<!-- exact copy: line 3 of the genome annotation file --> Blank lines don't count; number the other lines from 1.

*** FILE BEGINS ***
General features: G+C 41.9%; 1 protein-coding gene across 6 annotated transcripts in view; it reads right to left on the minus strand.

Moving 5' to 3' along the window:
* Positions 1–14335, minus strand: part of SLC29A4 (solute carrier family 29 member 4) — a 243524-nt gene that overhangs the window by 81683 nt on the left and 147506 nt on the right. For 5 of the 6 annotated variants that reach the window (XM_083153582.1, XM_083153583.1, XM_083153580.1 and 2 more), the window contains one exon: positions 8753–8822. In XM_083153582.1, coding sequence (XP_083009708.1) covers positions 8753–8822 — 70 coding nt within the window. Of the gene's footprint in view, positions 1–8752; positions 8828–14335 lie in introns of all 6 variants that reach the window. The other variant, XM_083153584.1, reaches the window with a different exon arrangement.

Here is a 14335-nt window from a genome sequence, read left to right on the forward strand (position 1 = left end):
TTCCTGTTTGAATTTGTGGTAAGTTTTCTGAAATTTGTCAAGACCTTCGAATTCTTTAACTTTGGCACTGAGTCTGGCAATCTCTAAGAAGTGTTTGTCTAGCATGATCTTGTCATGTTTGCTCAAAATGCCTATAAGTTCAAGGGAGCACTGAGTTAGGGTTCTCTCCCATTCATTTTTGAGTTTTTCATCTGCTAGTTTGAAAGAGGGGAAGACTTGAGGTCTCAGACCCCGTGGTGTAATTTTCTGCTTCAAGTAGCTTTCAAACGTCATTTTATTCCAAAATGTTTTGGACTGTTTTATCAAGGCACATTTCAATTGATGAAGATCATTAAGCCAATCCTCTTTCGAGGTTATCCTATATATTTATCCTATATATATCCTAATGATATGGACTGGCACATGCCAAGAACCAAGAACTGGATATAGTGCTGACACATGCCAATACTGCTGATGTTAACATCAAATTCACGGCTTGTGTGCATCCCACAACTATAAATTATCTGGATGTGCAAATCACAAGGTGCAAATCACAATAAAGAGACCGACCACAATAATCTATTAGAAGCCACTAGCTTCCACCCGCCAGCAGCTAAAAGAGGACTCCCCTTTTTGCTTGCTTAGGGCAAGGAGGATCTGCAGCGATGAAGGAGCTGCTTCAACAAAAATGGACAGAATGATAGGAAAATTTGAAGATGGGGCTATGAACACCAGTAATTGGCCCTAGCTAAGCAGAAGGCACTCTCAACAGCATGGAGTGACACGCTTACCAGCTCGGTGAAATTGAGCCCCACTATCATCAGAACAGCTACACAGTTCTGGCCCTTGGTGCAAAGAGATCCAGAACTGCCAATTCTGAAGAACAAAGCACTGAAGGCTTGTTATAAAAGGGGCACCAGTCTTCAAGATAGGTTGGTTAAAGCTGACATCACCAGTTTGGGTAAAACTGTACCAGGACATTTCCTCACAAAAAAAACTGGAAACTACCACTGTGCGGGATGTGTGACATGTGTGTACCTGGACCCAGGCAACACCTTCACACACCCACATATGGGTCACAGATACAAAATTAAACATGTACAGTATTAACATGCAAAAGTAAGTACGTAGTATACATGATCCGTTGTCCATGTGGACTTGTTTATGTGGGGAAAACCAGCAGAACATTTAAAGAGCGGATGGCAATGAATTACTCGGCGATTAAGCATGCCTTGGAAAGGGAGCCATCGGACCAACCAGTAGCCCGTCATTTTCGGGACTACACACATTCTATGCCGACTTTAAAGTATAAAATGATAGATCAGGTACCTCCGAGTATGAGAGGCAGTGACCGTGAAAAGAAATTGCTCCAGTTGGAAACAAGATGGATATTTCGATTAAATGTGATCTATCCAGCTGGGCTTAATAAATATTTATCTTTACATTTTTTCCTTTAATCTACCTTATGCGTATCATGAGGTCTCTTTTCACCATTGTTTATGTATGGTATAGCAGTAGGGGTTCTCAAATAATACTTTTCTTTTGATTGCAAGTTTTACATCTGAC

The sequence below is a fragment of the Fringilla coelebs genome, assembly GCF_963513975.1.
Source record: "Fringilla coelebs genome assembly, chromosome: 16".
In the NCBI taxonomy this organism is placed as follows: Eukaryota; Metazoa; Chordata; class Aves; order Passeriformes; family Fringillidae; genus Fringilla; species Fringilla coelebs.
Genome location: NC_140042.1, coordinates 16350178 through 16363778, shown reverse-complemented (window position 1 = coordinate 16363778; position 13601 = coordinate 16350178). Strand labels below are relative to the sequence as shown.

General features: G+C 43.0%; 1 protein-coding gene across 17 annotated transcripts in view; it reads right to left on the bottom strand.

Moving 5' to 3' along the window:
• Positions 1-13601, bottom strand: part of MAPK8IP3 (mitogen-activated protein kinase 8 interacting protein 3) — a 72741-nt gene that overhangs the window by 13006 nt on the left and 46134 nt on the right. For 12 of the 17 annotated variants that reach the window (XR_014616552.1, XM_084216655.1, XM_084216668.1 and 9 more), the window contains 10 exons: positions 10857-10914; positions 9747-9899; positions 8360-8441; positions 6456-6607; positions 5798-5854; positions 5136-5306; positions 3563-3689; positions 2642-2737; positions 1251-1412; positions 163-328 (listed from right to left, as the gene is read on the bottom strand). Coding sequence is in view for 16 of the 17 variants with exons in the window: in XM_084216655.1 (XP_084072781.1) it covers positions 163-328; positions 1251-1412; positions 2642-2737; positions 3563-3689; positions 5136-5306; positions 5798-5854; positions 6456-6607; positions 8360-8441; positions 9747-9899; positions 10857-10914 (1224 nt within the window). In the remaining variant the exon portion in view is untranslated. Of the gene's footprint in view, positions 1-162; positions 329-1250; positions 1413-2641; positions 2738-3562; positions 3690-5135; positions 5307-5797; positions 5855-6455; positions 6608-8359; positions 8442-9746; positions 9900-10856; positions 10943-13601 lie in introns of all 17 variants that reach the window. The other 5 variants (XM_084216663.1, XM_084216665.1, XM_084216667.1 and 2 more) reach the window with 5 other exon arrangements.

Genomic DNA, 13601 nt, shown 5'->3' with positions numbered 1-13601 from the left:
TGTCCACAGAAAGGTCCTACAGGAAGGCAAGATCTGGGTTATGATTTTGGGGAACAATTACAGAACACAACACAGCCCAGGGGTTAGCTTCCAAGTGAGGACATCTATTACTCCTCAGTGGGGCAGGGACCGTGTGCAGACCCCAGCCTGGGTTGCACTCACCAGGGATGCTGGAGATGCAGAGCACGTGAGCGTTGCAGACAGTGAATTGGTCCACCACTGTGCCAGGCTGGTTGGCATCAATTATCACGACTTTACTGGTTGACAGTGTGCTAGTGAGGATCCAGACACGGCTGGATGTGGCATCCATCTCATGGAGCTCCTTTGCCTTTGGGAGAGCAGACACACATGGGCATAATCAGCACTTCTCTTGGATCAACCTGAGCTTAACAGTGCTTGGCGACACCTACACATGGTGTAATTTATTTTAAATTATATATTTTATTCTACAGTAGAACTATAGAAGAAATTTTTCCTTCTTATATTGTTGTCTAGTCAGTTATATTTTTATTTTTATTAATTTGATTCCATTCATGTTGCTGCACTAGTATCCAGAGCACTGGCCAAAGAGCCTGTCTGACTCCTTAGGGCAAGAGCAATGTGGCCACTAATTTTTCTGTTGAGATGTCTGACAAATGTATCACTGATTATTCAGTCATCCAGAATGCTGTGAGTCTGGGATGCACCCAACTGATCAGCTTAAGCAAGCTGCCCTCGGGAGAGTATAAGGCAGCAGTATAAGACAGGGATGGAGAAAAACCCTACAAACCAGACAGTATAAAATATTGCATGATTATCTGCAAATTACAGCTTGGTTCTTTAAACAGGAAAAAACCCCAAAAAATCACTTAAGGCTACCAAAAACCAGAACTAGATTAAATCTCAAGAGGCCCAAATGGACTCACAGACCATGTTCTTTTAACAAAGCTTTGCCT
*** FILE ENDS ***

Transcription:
* Positions 1–14335, minus strand: part of SLC29A4 (solute carrier family 29 member 4) — a 243524-nt gene that overhangs the window by 81683 nt on the left and 147506 nt on the right. For 5 of the 6 annotated variants that reach the window (XM_083153582.1, XM_083153583.1, XM_083153580.1 and 2 more), the window contains one exon: positions 8753–8822. In XM_083153582.1, coding sequence (XP_083009708.1) covers positions 8753–8822 — 70 coding nt within the window. Of the gene's footprint in view, positions 1–8752; positions 8828–14335 lie in introns of all 6 variants that reach the window. The other variant, XM_083153584.1, reaches the window with a different exon arrangement.